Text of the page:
The late Nelson Mandela, the former President of South Africa and anti-apartheid revolutionary, once said, “If you talk to a man in a language he understands, that goes to his head. If you talk to him in his language, that goes to his heart.” In proclaiming God’s Word, the preacher must always strike a similar balance. Preachers must speak to men and women, boys and girls, in a language they understand in order to communicate God’s truths. Yet, preachers must also communicate with hearers in their language, which goes to their heart, in order to communicate God’s heart. This is the constant challenge of effective communicators.
We have all heard preachers who are effective in one of these tasks to the exclusion of the other. Homiletics professor, Dr. Joel Beeke, observes, “Some preaching is sweet to the emotions but has the backbone of a gummy bear. It gives no solid doctrinal convictions on which to build our lives. Other preaching may inform the mind but leaves the heart cold and empty. It stirs no holy affections to love God and neighbor.”
So, how do communicators preach to both the head and the heart, the intellect, and emotion? How do you preach to communicate the deep, theological truths of Scripture, yet inspire the heart to stir holy affection for God and others? Here are a couple of suggestions for the task.
First, strive for a hermeneutical progression. Any passage must live in the heart and mind of the preacher before it will live in the heart and mind of the hearer. There must be a holy progression in order to make the passage resonate. A text must proceed from the pages of Scripture, to the preacher’s head, and on to the preacher’s heart. Then, the progression must continue through the preacher’s words to the listener’s head, and on to the listener’s heart.
The prophet Ezekiel was commanded by God to take the scroll and eat it, then speak the word (Ezek. 2:8-3:4). The prophet did so and declared in Ezekiel 3:3 that the words of the scroll were, “in my mouth like honey in sweetness.” Afterward, Ezekiel was commanded to go speak to the House of Israel. Ingesting God’s Word, discovering the sweetness which ignites a passion, and proclaiming it helps to communicate truth that speaks to both the head and heart. D. Martin Lloyd Jones stated, “Preaching is logic on fire! It is theology coming through a man who is on fire.”
Second, in proclaiming God’s Word, we must never forget our center. David Mathis, of Outreach magazine said, “The temptations are great, in the life of both a pastor-scholar and scholar-pastor, to give greater attention to the peripheral things, to the multitude of marginally important subjects. But, the servant of the Lord must always come back to the old story which is the heart of the faith.” The apostle Paul, one who spoke and wrote to both the head and heart effectively, stated in 1 Corinthians 15:3, “… the Gospel is of first importance.” The apostle also declared in Romans 1:16 that it is the Gospel which is the power of God unto salvation. The primacy of the Gospel message focuses both the intellectual and emotional. Theological truth and dynamic passion meet at the foot of the cross.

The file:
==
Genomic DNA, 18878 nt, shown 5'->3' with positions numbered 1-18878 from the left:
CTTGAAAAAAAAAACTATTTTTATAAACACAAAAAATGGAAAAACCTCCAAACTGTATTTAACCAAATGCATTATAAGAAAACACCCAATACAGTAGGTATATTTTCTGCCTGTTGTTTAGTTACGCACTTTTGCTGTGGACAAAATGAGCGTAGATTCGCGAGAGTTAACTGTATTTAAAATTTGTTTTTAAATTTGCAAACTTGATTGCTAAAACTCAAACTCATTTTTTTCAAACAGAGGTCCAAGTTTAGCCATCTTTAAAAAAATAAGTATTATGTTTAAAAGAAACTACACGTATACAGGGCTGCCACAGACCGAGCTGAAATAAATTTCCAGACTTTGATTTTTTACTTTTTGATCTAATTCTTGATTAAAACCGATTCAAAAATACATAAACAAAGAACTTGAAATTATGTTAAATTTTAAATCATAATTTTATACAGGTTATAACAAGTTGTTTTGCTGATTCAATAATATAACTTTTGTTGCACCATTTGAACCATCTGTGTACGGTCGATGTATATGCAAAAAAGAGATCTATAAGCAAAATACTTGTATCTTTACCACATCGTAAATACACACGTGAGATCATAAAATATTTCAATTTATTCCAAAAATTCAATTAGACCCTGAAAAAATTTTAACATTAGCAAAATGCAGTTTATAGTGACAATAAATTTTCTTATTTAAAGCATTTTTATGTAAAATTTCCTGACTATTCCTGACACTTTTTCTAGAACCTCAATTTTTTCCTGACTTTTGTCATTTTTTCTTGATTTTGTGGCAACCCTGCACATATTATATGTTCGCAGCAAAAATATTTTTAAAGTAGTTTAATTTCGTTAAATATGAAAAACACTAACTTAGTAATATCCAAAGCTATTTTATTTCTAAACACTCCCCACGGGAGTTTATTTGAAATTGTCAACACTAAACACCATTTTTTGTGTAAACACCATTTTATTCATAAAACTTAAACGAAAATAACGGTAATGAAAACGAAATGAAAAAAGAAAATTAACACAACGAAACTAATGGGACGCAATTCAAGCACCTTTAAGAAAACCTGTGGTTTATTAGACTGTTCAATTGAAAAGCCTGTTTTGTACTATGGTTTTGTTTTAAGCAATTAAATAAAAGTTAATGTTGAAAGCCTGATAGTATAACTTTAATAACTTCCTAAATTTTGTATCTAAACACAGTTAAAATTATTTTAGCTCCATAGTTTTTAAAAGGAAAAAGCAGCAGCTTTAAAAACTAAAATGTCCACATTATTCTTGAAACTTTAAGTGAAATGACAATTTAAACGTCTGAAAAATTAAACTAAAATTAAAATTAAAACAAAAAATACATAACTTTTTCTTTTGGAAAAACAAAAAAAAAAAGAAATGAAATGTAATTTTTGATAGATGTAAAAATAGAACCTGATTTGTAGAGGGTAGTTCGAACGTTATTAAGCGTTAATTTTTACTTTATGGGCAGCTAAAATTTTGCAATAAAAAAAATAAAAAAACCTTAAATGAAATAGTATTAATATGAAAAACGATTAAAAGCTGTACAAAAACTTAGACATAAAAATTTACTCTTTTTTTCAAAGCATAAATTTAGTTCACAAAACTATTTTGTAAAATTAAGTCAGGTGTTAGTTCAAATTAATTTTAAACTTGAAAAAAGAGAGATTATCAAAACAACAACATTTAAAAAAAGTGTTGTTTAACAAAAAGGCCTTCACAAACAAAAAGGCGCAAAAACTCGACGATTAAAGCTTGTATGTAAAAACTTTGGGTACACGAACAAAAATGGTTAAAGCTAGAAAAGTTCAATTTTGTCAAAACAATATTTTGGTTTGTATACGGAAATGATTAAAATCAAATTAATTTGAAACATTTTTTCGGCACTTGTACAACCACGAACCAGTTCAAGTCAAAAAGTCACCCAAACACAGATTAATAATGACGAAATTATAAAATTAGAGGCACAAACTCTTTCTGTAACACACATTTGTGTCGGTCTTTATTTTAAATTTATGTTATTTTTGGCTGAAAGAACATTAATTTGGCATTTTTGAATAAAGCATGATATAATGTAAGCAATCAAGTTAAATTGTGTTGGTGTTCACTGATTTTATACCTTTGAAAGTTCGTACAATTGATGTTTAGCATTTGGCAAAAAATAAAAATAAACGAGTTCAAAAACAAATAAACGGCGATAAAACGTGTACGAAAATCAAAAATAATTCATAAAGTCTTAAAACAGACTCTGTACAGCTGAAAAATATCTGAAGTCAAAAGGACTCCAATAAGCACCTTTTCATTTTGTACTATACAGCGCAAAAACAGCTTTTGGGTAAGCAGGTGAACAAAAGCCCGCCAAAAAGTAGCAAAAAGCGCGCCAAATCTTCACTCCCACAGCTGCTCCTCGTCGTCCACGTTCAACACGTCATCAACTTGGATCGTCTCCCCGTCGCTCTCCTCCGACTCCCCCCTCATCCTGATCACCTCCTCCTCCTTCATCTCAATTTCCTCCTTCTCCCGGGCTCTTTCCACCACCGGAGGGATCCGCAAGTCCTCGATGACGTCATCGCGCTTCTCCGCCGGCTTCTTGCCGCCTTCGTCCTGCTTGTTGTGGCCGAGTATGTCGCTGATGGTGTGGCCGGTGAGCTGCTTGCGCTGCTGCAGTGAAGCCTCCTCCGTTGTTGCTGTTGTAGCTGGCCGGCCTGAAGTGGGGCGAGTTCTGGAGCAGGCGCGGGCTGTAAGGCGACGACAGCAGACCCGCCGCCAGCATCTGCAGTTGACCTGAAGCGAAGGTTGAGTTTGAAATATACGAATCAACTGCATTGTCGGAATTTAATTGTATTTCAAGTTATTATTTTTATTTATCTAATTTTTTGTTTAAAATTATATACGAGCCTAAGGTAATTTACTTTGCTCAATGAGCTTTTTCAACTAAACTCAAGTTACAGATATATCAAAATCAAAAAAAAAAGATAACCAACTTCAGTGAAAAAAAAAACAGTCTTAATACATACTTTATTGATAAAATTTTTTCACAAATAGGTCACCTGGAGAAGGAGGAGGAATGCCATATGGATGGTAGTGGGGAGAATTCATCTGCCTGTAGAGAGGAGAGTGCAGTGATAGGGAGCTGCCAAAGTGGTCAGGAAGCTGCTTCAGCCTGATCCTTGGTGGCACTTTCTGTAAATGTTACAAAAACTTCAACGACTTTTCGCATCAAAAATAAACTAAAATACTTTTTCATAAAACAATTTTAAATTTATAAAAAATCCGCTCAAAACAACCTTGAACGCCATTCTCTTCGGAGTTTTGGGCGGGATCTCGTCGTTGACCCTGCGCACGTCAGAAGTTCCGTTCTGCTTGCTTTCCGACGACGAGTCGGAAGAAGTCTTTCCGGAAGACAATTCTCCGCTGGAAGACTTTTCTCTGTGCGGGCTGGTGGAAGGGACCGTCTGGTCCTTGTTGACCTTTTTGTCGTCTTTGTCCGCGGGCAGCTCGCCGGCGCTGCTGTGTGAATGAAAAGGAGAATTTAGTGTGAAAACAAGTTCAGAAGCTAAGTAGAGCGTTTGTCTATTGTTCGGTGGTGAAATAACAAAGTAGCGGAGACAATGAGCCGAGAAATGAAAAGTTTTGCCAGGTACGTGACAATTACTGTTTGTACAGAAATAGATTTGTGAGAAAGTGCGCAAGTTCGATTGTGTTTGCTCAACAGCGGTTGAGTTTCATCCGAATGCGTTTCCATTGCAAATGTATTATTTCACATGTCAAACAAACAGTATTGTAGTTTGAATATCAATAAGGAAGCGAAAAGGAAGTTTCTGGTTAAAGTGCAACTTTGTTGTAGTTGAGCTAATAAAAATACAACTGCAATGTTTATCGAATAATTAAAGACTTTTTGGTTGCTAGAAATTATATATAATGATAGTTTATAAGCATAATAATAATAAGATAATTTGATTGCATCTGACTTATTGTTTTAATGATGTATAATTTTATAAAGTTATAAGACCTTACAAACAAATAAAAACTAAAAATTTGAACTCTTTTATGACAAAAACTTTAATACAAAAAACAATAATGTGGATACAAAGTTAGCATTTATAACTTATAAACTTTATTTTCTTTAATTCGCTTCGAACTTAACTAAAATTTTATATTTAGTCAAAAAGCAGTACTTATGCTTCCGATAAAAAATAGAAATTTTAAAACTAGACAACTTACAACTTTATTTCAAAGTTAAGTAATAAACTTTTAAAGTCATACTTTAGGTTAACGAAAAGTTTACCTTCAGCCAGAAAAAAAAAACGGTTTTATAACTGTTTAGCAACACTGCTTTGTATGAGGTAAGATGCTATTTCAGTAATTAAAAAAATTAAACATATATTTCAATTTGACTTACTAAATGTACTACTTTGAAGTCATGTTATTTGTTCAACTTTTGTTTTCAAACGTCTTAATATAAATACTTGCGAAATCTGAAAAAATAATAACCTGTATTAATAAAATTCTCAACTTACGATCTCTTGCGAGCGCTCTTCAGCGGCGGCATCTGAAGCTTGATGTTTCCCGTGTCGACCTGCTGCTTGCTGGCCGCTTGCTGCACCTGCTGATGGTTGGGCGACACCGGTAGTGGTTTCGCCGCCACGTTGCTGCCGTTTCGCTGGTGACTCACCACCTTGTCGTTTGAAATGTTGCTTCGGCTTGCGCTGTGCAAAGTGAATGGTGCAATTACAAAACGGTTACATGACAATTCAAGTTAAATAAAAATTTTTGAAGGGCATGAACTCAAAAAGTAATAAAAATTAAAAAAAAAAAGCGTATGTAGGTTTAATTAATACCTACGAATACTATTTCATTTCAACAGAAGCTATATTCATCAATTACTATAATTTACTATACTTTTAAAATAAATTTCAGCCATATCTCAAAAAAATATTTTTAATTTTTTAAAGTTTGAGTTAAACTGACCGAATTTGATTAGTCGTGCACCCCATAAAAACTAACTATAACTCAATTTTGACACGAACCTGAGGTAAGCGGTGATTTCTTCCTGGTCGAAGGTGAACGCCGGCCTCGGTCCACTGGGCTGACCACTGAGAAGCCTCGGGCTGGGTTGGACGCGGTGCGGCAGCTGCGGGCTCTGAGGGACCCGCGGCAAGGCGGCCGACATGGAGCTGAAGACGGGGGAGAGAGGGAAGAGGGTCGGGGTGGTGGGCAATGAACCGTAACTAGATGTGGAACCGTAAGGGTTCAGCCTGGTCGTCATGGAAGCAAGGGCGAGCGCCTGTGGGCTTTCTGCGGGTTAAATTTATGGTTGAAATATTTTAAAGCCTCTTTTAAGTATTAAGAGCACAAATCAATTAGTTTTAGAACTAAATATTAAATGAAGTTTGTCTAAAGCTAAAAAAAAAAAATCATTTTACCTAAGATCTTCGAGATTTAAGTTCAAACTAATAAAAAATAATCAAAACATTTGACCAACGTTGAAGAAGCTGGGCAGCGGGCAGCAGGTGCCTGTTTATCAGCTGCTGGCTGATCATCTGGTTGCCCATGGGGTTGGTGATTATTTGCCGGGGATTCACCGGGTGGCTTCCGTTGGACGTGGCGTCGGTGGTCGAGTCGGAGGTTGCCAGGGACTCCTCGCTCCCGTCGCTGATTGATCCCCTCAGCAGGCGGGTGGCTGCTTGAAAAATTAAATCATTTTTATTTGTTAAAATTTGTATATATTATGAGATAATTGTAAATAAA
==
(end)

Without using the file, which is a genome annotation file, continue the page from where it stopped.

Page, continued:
Mathis also notes that there appears to be an impulse in the modern generation to reject the idea of pastor-scholar. He believes that there is a reluctance among the younger generation to allow the pastoral and scholarly roads to converge. However, the convergence of these roads allows the preacher to speak into the hearer’s head and heart as well.
Josh Buice summarized the convergence well. “If you divorce the head from the heart in preaching, a train wreck happens in the pulpit. Such a divorce leads to a running commentary of cold theology that does not lead to proper doxology. Whenever a healthy balance is struck, there comes from the listeners tears of joy, conviction, and eyes that dazzle. God’s glory is the goal, not yawns of boredom.” As the preacher touches both the head and heart in communicating God’s Word, he moves, as Mandela said, from speaking in a language a person understands to speaking their language.
Greg Ammons is the Senior Pastor of the First Baptist Church in Garland, Texas, and an Adjunct Professor at Dallas Baptist University.